The impact of the coronavirus has reshaped risk ranking across Europe, according to the most recent survey of heads of internal audit in the region.
The three most notable risk that have risen up the list of concerns for businesses – according to Risk in Focus 2021, published by the European Confederation of Institutes of Internal Auditing – have been financial, capital and liquidity, and human capital risks. Supply chain, outsourcing and other party risks have fallen substantially in the rankings. “One reason for this may be that what started out as a supply-side concern at the beginning of 2020 soon became a demand issue, the emphasis shifting to companies’ ability to continue as a going concern and remain solvent as the world entered a recession,” the report said.
While some businesses have benefitted from the pandemic, many have struggled to survive. Collapse in demand have led to severe cashflow shortages.
“Companies’ priorities in 2020 have been to assess liquidity risk by taking an enterprise-wide view of receivables, payables, inventory, taxes and – perhaps most important of all – cash and cash equivalents,” the report said. “The primary objective has been to stem financial outgoings and secure income, to the extent that is possible when vendors and customers are all doing the same.”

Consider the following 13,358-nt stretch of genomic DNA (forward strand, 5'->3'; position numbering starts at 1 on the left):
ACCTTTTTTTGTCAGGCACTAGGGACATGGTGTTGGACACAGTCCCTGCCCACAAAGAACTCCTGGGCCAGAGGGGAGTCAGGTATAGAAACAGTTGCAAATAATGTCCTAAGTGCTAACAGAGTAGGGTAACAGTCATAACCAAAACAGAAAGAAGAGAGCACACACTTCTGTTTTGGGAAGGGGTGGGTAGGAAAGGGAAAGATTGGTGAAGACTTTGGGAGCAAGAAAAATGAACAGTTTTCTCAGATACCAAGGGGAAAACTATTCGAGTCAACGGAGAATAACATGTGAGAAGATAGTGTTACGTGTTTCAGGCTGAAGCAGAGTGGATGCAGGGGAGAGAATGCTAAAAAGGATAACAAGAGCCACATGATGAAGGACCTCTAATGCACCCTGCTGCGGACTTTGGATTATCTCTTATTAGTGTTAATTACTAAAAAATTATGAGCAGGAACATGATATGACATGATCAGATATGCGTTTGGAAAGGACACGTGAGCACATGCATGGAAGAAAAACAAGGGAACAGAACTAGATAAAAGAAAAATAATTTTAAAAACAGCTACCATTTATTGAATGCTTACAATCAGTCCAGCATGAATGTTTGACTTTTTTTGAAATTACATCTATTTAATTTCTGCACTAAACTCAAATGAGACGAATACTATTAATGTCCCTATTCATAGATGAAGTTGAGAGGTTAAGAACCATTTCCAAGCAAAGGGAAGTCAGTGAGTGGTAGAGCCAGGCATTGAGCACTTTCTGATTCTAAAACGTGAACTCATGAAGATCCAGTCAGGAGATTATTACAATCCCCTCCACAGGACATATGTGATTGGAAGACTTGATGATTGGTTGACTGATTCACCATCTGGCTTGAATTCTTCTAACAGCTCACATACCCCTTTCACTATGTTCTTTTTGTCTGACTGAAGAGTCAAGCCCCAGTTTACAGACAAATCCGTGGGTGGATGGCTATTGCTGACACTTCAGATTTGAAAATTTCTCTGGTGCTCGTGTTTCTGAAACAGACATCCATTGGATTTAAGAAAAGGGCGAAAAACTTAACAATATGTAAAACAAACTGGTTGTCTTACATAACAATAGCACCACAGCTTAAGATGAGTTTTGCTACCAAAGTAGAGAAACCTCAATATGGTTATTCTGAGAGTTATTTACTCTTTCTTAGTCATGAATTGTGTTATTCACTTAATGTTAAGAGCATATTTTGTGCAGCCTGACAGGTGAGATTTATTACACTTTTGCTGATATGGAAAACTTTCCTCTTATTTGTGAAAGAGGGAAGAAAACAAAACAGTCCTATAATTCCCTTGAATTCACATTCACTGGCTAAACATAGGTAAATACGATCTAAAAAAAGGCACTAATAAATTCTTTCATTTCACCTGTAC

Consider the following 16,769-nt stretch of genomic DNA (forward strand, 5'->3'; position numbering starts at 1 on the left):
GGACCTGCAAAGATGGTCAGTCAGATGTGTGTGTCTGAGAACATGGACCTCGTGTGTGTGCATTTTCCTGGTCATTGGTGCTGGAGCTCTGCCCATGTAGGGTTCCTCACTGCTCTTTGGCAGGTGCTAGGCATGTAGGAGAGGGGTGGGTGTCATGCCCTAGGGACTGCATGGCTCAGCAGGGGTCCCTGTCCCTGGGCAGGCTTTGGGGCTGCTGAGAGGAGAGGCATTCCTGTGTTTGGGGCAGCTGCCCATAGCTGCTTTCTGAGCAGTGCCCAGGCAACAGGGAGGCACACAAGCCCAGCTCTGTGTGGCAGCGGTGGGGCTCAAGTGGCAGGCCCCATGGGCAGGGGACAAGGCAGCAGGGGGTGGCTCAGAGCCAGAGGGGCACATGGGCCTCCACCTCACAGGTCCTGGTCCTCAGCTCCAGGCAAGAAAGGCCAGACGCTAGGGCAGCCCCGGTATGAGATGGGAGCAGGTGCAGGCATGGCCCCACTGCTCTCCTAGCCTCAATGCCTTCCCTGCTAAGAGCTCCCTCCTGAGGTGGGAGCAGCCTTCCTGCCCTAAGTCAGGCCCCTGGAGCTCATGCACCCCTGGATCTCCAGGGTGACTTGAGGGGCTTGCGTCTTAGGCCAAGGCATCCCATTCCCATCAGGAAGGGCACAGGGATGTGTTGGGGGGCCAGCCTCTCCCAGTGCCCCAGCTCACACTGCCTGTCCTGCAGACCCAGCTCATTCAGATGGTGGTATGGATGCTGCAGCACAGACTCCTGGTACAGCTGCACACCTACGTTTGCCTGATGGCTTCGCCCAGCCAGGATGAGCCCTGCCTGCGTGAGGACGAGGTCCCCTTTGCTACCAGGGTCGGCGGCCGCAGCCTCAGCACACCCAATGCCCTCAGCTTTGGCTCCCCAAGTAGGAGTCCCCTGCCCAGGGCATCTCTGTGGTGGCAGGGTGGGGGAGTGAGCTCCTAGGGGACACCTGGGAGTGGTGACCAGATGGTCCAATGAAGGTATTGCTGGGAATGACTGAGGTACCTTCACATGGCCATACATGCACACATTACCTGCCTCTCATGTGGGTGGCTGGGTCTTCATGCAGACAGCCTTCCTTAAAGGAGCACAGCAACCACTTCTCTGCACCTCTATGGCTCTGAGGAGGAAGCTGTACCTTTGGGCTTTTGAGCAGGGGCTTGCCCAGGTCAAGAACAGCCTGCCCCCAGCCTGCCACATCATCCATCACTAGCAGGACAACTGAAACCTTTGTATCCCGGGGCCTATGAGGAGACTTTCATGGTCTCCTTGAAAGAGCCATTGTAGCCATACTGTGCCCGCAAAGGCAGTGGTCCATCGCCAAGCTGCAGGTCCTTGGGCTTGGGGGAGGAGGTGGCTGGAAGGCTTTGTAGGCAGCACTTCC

These risks can be understood from both short-term and long-term perspectives. For example, even companies with strong balance sheets (i.e. high levels of assets, especially cash, versus low liabilities) may have to consider their financial sustainability in a potentially challenging trading environment through 2021, said the survey.
Banks and financial institutions have not suffered from serious liquidity issues – especially in comparison to the 2008 financial crisis. But the report warned that this situation may be short-lived: “Capital risks will rise if loans in hard-hit sectors such as consumer discretionary, dining and leisure default in vast numbers, which will depend on the depth and duration of the recessionary environment.”
One chief audit executive taking part in the survey that underpins the study said: “I want to know how financially resilient we are and what has been put into place in terms of changes to processes, projects, investments and so on. In relation to audit, what I want to know is how well controlled the important processes are – the budget process, the cost management process, budget defining, budget responsibility.”
Top risk areas
The three risks that topped the poll were cybersecurity and data security; regulatory change and compliance; and digitalisation, new technology and AI. Not surprisingly, the report noted that widespread shifts among employees to work at home had increased cyber risk.
“Staff awareness and understanding of information security risk is absolutely essential,” the report noted. “This applies to protocols around the use, management and storing of confidential data to prevent data leakage, and applies to ensuring workers know how to spot cybercrime to avoid people succumbing to phishing and spear phishing (targeted at a specific individual) attempts which can result in costly malware and ransomware attacks and fraud by deception.”